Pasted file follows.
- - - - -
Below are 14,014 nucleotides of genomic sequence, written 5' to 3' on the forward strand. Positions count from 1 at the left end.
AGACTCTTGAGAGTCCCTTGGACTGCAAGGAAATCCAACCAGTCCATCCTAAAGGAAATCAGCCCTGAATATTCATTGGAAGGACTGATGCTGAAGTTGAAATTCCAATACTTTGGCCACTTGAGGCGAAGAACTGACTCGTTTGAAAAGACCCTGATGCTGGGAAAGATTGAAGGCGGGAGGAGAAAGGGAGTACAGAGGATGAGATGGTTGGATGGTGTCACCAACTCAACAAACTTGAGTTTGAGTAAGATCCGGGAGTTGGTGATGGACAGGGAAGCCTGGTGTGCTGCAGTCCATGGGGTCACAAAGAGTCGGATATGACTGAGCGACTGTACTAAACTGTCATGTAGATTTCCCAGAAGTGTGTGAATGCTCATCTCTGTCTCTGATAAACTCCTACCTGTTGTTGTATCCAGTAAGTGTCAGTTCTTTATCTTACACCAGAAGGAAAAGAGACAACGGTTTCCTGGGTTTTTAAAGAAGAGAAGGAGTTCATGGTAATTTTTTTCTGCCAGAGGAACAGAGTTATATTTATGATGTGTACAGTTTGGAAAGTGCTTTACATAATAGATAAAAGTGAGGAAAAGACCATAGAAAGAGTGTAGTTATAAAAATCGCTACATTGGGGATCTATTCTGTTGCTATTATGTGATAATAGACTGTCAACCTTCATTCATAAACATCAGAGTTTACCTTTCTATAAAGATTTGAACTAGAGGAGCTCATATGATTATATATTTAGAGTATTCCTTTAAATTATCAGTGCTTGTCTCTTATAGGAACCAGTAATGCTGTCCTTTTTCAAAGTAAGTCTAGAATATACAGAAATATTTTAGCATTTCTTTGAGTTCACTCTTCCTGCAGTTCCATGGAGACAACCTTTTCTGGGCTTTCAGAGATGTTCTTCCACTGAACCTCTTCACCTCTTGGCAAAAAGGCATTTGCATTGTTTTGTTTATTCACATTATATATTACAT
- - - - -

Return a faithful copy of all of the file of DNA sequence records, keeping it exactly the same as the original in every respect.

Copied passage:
Below are 14,014 nucleotides of genomic sequence, written 5' to 3' on the forward strand. Positions count from 1 at the left end.
AGACTCTTGAGAGTCCCTTGGACTGCAAGGAAATCCAACCAGTCCATCCTAAAGGAAATCAGCCCTGAATATTCATTGGAAGGACTGATGCTGAAGTTGAAATTCCAATACTTTGGCCACTTGAGGCGAAGAACTGACTCGTTTGAAAAGACCCTGATGCTGGGAAAGATTGAAGGCGGGAGGAGAAAGGGAGTACAGAGGATGAGATGGTTGGATGGTGTCACCAACTCAACAAACTTGAGTTTGAGTAAGATCCGGGAGTTGGTGATGGACAGGGAAGCCTGGTGTGCTGCAGTCCATGGGGTCACAAAGAGTCGGATATGACTGAGCGACTGTACTAAACTGTCATGTAGATTTCCCAGAAGTGTGTGAATGCTCATCTCTGTCTCTGATAAACTCCTACCTGTTGTTGTATCCAGTAAGTGTCAGTTCTTTATCTTACACCAGAAGGAAAAGAGACAACGGTTTCCTGGGTTTTTAAAGAAGAGAAGGAGTTCATGGTAATTTTTTTCTGCCAGAGGAACAGAGTTATATTTATGATGTGTACAGTTTGGAAAGTGCTTTACATAATAGATAAAAGTGAGGAAAAGACCATAGAAAGAGTGTAGTTATAAAAATCGCTACATTGGGGATCTATTCTGTTGCTATTATGTGATAATAGACTGTCAACCTTCATTCATAAACATCAGAGTTTACCTTTCTATAAAGATTTGAACTAGAGGAGCTCATATGATTATATATTTAGAGTATTCCTTTAAATTATCAGTGCTTGTCTCTTATAGGAACCAGTAATGCTGTCCTTTTTCAAAGTAAGTCTAGAATATACAGAAATATTTTAGCATTTCTTTGAGTTCACTCTTCCTGCAGTTCCATGGAGACAACCTTTTCTGGGCTTTCAGAGATGTTCTTCCACTGAACCTCTTCACCTCTTGGCAAAAAGGCATTTGCATTGTTTTGTTTATTCACATTATATATTACAT